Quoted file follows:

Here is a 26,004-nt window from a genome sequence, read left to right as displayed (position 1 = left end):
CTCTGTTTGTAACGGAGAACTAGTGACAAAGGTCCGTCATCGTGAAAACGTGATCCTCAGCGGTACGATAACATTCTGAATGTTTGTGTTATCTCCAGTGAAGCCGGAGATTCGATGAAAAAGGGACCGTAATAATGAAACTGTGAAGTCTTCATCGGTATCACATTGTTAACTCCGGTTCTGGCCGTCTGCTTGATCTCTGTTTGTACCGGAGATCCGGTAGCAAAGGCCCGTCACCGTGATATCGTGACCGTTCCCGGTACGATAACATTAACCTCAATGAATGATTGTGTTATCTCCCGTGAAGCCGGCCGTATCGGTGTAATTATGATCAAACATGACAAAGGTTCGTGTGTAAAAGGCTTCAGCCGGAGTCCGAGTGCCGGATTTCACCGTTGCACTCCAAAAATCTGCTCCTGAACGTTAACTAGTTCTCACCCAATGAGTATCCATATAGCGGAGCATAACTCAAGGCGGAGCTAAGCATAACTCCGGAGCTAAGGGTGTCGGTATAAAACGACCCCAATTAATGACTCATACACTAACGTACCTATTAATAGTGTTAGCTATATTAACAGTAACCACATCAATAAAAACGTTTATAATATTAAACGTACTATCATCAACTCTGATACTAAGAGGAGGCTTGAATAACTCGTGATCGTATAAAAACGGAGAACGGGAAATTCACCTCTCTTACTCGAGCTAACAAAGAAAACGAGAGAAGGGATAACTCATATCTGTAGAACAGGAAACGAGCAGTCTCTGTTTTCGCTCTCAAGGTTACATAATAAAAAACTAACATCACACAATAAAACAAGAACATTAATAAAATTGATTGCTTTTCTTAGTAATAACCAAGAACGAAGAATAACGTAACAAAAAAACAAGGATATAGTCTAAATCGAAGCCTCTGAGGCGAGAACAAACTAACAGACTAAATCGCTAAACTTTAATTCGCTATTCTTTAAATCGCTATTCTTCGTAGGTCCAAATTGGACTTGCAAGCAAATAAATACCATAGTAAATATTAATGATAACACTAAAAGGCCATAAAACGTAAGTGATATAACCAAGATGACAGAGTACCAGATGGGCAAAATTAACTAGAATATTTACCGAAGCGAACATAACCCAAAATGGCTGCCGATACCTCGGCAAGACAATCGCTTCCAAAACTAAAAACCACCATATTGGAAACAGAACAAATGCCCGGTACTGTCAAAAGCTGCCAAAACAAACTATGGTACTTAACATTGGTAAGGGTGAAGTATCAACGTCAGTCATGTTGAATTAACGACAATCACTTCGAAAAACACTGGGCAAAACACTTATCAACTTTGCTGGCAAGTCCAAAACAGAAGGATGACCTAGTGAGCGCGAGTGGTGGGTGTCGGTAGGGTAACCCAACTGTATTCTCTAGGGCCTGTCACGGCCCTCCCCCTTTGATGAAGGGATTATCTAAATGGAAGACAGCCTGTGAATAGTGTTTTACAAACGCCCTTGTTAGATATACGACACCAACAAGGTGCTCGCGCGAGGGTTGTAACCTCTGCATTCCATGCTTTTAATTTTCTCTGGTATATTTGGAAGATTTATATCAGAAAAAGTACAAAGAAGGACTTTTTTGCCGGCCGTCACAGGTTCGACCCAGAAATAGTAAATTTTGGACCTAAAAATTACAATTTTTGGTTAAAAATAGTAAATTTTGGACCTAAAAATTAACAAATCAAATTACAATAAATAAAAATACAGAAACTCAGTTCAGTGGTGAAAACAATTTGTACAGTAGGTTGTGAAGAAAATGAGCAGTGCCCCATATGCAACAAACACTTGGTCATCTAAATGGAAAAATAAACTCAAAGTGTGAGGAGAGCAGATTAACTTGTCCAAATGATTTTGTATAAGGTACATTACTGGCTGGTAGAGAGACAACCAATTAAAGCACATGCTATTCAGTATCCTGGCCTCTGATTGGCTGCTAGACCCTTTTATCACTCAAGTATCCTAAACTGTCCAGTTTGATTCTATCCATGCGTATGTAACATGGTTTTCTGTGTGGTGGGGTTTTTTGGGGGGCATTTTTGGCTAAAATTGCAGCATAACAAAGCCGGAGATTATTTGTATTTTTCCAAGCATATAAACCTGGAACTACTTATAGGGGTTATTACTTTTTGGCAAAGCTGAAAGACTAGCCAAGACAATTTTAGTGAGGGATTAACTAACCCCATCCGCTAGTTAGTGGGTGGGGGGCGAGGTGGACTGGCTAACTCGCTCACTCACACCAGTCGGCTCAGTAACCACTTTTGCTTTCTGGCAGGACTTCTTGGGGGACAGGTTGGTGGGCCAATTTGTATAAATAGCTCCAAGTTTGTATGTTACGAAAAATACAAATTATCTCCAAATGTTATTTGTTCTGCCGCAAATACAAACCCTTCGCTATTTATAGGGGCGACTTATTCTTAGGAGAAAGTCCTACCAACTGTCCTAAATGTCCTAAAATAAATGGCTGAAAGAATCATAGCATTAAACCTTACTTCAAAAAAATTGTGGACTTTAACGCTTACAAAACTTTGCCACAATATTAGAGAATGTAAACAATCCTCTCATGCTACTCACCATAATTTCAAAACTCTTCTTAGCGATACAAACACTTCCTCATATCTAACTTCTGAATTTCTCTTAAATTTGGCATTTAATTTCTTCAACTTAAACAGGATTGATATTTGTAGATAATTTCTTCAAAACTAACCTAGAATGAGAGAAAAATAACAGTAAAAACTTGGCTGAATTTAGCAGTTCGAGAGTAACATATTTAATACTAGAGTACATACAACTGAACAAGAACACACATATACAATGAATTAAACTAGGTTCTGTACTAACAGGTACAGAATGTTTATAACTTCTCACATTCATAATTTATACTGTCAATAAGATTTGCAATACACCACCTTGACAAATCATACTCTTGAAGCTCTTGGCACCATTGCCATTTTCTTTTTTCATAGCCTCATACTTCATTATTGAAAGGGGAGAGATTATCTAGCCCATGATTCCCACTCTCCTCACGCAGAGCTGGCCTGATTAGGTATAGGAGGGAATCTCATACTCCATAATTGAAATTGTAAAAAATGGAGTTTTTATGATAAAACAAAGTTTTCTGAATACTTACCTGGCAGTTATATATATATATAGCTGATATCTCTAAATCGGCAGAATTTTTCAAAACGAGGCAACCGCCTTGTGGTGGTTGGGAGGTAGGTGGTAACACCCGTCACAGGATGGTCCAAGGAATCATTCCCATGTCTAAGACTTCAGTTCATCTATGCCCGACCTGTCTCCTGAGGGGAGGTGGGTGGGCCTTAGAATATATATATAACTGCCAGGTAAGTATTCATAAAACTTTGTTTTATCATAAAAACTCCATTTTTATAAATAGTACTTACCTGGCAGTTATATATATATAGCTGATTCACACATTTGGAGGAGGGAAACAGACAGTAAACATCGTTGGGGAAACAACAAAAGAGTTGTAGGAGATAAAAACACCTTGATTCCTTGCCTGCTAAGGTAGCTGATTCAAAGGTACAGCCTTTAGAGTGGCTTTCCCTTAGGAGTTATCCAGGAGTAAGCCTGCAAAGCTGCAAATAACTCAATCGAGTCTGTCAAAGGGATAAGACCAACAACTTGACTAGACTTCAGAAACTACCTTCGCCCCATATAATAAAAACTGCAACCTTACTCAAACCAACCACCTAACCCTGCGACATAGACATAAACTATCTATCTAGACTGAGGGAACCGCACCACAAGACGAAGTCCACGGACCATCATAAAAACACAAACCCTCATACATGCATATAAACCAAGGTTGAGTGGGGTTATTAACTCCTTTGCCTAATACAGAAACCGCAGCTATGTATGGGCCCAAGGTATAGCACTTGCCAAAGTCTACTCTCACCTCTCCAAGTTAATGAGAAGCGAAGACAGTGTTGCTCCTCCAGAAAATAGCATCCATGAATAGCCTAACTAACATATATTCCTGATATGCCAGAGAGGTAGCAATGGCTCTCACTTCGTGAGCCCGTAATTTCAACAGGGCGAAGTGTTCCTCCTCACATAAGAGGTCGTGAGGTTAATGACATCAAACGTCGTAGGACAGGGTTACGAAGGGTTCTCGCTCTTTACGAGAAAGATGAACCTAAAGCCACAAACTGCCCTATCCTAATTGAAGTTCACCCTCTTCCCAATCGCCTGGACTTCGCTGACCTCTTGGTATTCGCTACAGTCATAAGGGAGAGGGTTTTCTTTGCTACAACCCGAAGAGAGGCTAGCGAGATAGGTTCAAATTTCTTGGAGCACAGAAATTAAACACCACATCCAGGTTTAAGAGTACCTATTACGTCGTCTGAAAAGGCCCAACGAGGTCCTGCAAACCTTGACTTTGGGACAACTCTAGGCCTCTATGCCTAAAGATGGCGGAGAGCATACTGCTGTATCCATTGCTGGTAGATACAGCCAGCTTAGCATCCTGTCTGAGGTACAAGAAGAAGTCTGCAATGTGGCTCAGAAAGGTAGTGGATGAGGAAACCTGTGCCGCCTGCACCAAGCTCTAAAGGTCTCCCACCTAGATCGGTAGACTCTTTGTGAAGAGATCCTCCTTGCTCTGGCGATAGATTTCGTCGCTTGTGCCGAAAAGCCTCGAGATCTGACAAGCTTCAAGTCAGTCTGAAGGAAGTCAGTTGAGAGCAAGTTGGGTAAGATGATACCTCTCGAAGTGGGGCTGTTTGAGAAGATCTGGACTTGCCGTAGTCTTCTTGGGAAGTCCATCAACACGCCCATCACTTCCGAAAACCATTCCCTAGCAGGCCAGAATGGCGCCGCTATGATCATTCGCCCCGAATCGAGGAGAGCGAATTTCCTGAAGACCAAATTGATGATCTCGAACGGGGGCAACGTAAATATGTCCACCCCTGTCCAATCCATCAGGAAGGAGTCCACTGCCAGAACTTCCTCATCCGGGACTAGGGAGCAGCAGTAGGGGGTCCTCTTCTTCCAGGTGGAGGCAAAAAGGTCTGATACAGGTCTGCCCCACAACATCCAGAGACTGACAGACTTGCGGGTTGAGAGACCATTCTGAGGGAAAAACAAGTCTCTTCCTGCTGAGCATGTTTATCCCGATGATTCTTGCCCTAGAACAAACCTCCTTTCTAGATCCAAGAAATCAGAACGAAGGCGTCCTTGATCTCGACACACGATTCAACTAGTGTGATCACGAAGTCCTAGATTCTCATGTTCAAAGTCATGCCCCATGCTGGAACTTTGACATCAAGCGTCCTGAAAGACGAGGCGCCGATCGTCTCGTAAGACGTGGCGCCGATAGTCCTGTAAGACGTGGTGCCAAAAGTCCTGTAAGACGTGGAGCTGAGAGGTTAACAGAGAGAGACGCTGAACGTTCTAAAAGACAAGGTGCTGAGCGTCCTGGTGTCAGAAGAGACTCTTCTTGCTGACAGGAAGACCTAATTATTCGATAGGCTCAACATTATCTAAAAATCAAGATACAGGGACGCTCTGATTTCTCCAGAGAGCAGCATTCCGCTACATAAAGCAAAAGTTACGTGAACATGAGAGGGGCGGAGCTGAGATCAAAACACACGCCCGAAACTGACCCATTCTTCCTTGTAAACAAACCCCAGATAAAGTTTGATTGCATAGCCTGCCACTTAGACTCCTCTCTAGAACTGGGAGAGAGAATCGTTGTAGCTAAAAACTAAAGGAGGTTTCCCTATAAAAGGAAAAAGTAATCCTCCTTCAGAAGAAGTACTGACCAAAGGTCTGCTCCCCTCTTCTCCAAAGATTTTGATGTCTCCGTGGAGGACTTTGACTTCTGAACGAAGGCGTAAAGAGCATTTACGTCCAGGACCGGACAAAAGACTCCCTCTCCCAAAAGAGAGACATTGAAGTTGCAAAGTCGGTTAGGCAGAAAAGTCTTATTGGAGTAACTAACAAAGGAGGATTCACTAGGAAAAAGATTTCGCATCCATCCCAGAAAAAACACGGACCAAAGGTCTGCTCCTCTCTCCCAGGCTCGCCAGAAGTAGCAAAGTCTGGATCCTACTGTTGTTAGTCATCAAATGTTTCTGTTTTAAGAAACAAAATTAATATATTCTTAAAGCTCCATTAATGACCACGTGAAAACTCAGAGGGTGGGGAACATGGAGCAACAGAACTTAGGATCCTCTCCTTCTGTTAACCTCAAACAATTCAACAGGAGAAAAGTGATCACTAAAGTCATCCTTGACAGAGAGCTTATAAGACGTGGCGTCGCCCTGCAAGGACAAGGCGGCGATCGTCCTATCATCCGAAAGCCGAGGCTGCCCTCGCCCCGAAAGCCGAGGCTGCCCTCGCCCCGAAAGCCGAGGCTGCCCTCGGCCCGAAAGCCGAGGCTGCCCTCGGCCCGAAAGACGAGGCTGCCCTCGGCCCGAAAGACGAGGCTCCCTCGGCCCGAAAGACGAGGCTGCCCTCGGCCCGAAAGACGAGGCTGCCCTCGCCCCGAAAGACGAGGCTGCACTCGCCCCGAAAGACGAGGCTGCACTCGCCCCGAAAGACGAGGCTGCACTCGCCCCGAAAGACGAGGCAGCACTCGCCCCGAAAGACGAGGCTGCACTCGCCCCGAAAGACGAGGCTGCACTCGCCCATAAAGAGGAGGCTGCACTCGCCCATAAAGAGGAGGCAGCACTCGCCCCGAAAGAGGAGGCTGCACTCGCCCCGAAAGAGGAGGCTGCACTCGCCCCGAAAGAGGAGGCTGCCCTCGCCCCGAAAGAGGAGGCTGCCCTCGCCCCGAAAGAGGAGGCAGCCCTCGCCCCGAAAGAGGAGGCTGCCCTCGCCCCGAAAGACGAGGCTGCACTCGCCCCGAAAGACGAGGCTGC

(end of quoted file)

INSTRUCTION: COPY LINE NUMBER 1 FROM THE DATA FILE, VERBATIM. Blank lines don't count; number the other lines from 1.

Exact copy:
Here is a 26,004-nt window from a genome sequence, read left to right as displayed (position 1 = left end):